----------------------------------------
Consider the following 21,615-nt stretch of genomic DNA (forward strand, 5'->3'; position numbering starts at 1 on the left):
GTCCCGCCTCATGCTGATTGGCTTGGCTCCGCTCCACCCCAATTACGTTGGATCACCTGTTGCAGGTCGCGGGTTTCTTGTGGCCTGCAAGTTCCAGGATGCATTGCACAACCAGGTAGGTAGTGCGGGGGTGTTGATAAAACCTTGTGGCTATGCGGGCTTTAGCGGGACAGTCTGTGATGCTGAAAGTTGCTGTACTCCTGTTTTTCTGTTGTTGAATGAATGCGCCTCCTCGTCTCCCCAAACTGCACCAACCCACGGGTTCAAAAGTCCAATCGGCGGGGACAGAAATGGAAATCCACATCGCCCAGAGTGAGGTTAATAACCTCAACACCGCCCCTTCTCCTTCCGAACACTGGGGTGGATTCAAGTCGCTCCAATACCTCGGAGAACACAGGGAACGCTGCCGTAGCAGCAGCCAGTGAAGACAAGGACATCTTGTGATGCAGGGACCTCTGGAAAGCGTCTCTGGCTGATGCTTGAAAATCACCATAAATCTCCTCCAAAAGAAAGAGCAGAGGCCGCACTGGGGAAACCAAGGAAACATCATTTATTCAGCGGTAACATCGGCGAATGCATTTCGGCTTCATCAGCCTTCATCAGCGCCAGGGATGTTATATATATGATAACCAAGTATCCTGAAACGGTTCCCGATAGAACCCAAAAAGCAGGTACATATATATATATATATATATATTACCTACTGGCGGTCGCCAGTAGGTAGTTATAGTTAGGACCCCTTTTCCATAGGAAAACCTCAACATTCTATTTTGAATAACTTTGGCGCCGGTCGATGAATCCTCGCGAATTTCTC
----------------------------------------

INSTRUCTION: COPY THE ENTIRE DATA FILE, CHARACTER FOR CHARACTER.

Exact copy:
Consider the following 21,615-nt stretch of genomic DNA (forward strand, 5'->3'; position numbering starts at 1 on the left):
GTCCCGCCTCATGCTGATTGGCTTGGCTCCGCTCCACCCCAATTACGTTGGATCACCTGTTGCAGGTCGCGGGTTTCTTGTGGCCTGCAAGTTCCAGGATGCATTGCACAACCAGGTAGGTAGTGCGGGGGTGTTGATAAAACCTTGTGGCTATGCGGGCTTTAGCGGGACAGTCTGTGATGCTGAAAGTTGCTGTACTCCTGTTTTTCTGTTGTTGAATGAATGCGCCTCCTCGTCTCCCCAAACTGCACCAACCCACGGGTTCAAAAGTCCAATCGGCGGGGACAGAAATGGAAATCCACATCGCCCAGAGTGAGGTTAATAACCTCAACACCGCCCCTTCTCCTTCCGAACACTGGGGTGGATTCAAGTCGCTCCAATACCTCGGAGAACACAGGGAACGCTGCCGTAGCAGCAGCCAGTGAAGACAAGGACATCTTGTGATGCAGGGACCTCTGGAAAGCGTCTCTGGCTGATGCTTGAAAATCACCATAAATCTCCTCCAAAAGAAAGAGCAGAGGCCGCACTGGGGAAACCAAGGAAACATCATTTATTCAGCGGTAACATCGGCGAATGCATTTCGGCTTCATCAGCCTTCATCAGCGCCAGGGATGTTATATATATGATAACCAAGTATCCTGAAACGGTTCCCGATAGAACCCAAAAAGCAGGTACATATATATATATATATATATATTACCTACTGGCGGTCGCCAGTAGGTAGTTATAGTTAGGACCCCTTTTCCATAGGAAAACCTCAACATTCTATTTTGAATAACTTTGGCGCCGGTCGATGAATCCTCGCGAATTTCTC